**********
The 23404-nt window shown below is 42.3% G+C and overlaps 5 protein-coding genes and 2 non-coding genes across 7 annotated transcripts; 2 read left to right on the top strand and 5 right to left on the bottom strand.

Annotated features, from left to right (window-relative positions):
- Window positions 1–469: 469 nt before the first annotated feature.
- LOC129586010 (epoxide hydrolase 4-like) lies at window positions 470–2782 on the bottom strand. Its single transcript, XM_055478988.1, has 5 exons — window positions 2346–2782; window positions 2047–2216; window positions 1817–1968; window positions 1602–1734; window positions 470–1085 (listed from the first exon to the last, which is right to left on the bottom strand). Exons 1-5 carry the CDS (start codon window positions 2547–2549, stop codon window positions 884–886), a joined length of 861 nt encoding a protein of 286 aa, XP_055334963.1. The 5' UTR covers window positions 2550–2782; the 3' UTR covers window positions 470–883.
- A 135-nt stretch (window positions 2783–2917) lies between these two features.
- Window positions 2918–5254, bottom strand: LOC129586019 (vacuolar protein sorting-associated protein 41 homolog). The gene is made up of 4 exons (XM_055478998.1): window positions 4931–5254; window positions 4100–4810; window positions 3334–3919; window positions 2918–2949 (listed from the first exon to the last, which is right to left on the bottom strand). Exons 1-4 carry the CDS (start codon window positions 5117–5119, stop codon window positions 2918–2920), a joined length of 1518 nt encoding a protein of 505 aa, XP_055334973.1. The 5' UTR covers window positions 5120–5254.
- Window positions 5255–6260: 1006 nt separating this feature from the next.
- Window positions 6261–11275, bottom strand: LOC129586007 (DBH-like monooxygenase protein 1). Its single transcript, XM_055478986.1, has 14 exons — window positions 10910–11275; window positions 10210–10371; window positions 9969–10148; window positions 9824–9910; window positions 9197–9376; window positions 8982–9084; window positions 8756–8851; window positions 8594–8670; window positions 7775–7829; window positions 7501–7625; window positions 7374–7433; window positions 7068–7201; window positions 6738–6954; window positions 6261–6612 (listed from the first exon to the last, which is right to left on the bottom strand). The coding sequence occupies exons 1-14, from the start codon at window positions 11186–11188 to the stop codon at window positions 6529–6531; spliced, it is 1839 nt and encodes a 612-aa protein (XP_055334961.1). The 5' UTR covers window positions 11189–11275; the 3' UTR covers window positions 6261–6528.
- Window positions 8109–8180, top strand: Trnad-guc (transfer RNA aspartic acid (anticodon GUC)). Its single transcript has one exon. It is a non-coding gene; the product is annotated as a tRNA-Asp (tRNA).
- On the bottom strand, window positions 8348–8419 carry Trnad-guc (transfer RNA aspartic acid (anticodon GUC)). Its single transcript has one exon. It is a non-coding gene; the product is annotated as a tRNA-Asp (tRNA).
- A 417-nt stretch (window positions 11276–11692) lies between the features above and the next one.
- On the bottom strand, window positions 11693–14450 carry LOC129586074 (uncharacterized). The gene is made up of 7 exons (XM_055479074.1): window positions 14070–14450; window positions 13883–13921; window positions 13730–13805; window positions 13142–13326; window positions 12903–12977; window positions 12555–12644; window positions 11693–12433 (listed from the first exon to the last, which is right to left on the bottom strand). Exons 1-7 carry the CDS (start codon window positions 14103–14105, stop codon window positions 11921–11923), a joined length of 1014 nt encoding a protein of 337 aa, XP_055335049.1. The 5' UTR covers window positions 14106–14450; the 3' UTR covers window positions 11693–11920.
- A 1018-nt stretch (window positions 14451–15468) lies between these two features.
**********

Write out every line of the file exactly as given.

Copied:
The 23404-nt window shown below is 42.3% G+C and overlaps 5 protein-coding genes and 2 non-coding genes across 7 annotated transcripts; 2 read left to right on the top strand and 5 right to left on the bottom strand.

Annotated features, from left to right (window-relative positions):
- Window positions 1–469: 469 nt before the first annotated feature.
- LOC129586010 (epoxide hydrolase 4-like) lies at window positions 470–2782 on the bottom strand. Its single transcript, XM_055478988.1, has 5 exons — window positions 2346–2782; window positions 2047–2216; window positions 1817–1968; window positions 1602–1734; window positions 470–1085 (listed from the first exon to the last, which is right to left on the bottom strand). Exons 1-5 carry the CDS (start codon window positions 2547–2549, stop codon window positions 884–886), a joined length of 861 nt encoding a protein of 286 aa, XP_055334963.1. The 5' UTR covers window positions 2550–2782; the 3' UTR covers window positions 470–883.
- A 135-nt stretch (window positions 2783–2917) lies between these two features.
- Window positions 2918–5254, bottom strand: LOC129586019 (vacuolar protein sorting-associated protein 41 homolog). The gene is made up of 4 exons (XM_055478998.1): window positions 4931–5254; window positions 4100–4810; window positions 3334–3919; window positions 2918–2949 (listed from the first exon to the last, which is right to left on the bottom strand). Exons 1-4 carry the CDS (start codon window positions 5117–5119, stop codon window positions 2918–2920), a joined length of 1518 nt encoding a protein of 505 aa, XP_055334973.1. The 5' UTR covers window positions 5120–5254.
- Window positions 5255–6260: 1006 nt separating this feature from the next.
- Window positions 6261–11275, bottom strand: LOC129586007 (DBH-like monooxygenase protein 1). Its single transcript, XM_055478986.1, has 14 exons — window positions 10910–11275; window positions 10210–10371; window positions 9969–10148; window positions 9824–9910; window positions 9197–9376; window positions 8982–9084; window positions 8756–8851; window positions 8594–8670; window positions 7775–7829; window positions 7501–7625; window positions 7374–7433; window positions 7068–7201; window positions 6738–6954; window positions 6261–6612 (listed from the first exon to the last, which is right to left on the bottom strand). The coding sequence occupies exons 1-14, from the start codon at window positions 11186–11188 to the stop codon at window positions 6529–6531; spliced, it is 1839 nt and encodes a 612-aa protein (XP_055334961.1). The 5' UTR covers window positions 11189–11275; the 3' UTR covers window positions 6261–6528.
- Window positions 8109–8180, top strand: Trnad-guc (transfer RNA aspartic acid (anticodon GUC)). Its single transcript has one exon. It is a non-coding gene; the product is annotated as a tRNA-Asp (tRNA).
- On the bottom strand, window positions 8348–8419 carry Trnad-guc (transfer RNA aspartic acid (anticodon GUC)). Its single transcript has one exon. It is a non-coding gene; the product is annotated as a tRNA-Asp (tRNA).
- A 417-nt stretch (window positions 11276–11692) lies between the features above and the next one.
- On the bottom strand, window positions 11693–14450 carry LOC129586074 (uncharacterized). The gene is made up of 7 exons (XM_055479074.1): window positions 14070–14450; window positions 13883–13921; window positions 13730–13805; window positions 13142–13326; window positions 12903–12977; window positions 12555–12644; window positions 11693–12433 (listed from the first exon to the last, which is right to left on the bottom strand). Exons 1-7 carry the CDS (start codon window positions 14103–14105, stop codon window positions 11921–11923), a joined length of 1014 nt encoding a protein of 337 aa, XP_055335049.1. The 5' UTR covers window positions 14106–14450; the 3' UTR covers window positions 11693–11920.
- A 1018-nt stretch (window positions 14451–15468) lies between these two features.